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next generation

November 1, 2002

In the first of a two-part series on preparing the next generation for a career in the family business, Miguel A Gallo explains why the role of education is so critical for a future career in the family business

Miguel A Gallo is a Professor at IESE Business School, Barcelona, Spain.

In the first of a two-part series on preparing the next generation for a career in the family business, Miguel A Gallo explains why the role of education is so critical for a future career in the family business

The statement that "the family business is different" has become something of a cliché, but that does not stop it from being a truth that impacts almost all strategic management activities in these types of companies.

November 1, 2002

Family businesses must look to the future if they are to survive and the new generation in Spain is being given its chance

Francisco Valera is an associate of Lansberg, Gersick & Associates, a family business research and consultancy group.

Family businesses must look to the future if they are to survive and the new generation in Spain is being given its chance

This article is based on more than seven years' experience with young people from the next generation of family businesses in Spain and clearly conveys a message, from Spain's next generation of leaders and owners, of hope and enthusiasm about the continuity of their family businesses in Spain.

September 1, 2002

Sustainable development, corporate citizenship and the transfer of tradition and positive family values: Finland’s next generation entrepreneurs explain their understanding of responsible ownership

Tarja Valde-Brown is senior communications consultant and deputy managing director at Eurofacts Oy, a Finnish public affairs and communications agency operating in the Baltic Sea region. Terhi Ikonen is communications assistant at Eurofacts Oy, part of Fleishman-Hillard global communications network.

Sustainable development, corporate citizenship and the transfer of tradition and positive family values: Finland's next generation entrepreneurs explain their understanding of responsible ownership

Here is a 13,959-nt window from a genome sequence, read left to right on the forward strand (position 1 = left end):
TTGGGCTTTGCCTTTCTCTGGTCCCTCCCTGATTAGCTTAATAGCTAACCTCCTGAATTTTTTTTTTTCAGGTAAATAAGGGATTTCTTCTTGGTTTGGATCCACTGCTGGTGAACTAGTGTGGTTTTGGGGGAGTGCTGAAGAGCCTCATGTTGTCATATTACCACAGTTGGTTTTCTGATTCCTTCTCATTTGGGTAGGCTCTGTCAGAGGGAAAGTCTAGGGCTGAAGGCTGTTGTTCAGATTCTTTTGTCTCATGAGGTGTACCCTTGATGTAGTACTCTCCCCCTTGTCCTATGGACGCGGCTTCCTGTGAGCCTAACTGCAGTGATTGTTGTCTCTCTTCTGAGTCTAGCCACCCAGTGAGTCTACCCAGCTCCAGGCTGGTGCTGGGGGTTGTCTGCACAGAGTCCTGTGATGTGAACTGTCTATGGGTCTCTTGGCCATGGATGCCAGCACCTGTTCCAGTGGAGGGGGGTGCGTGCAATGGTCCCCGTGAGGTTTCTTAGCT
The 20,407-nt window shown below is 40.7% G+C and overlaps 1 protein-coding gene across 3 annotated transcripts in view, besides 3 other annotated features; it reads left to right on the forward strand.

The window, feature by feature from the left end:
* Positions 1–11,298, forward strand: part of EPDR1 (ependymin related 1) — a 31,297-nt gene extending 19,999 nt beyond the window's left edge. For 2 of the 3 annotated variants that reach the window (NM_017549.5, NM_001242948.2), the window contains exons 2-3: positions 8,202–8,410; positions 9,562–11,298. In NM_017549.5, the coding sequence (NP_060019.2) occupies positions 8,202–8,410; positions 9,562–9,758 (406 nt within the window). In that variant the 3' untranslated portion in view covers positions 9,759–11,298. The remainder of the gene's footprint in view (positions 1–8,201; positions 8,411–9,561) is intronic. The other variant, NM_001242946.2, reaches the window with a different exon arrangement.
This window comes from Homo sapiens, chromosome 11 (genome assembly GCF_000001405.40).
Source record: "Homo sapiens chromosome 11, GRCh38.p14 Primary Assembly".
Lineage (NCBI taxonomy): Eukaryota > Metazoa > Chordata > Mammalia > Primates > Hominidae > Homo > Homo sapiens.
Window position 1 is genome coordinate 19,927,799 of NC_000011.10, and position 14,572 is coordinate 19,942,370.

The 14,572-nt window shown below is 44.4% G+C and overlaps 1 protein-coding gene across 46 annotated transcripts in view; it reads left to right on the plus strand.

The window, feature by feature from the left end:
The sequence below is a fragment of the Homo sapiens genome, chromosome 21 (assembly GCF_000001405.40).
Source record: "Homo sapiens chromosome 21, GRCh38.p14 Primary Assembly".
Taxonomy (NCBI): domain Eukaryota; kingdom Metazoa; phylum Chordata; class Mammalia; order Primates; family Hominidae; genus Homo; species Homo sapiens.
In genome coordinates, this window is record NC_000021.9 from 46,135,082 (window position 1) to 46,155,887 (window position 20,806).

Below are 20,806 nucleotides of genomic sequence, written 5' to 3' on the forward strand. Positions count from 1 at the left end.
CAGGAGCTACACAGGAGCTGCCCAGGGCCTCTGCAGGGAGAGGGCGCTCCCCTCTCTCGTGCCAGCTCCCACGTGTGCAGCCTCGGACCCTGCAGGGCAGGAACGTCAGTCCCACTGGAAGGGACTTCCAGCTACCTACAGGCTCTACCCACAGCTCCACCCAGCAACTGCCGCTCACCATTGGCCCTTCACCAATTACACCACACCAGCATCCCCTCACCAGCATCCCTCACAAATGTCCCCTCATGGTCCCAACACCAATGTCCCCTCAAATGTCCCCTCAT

June 1, 2002

The next generation of mentors – parents, uncles, aunts, grandparents, senior business leaders and advisors – play an important role in guiding the next generation of family members. Career planning strategies can help these mentors prepare the next generation for their roles in the family business

Katherine Grady is a Senior Associate with Lansberg, Gersick & Associates LLC, a family business consulting firm in New Haven, Connecticut. She is also an Associate Clinical Professor of Psychology at Yale University.

The next generation of mentors – parents, uncles, aunts, grandparents, senior business leaders and advisors – play an important role in guiding the next generation of family members. Career planning strategies can help these mentors prepare the next generation for their roles in the family business

February 1, 2002

A new generation of skilled entrepreneurs and the instability of industry within the public sector brought about a serious rethinking regarding the potential of privately-owned businesses in India

The centre of the Indian social identity is the family. In many cases, the family not only tells you who you are but also what you do. Thus, family businesses are not merely economic structures; for most business community individuals, the business is the source of their social identity. Furthermore, the family and the business are not treated separately. The boundaries of essentially two different systems, family and business – with distinctive rules governing their respective behaviours – overlap within the business house.

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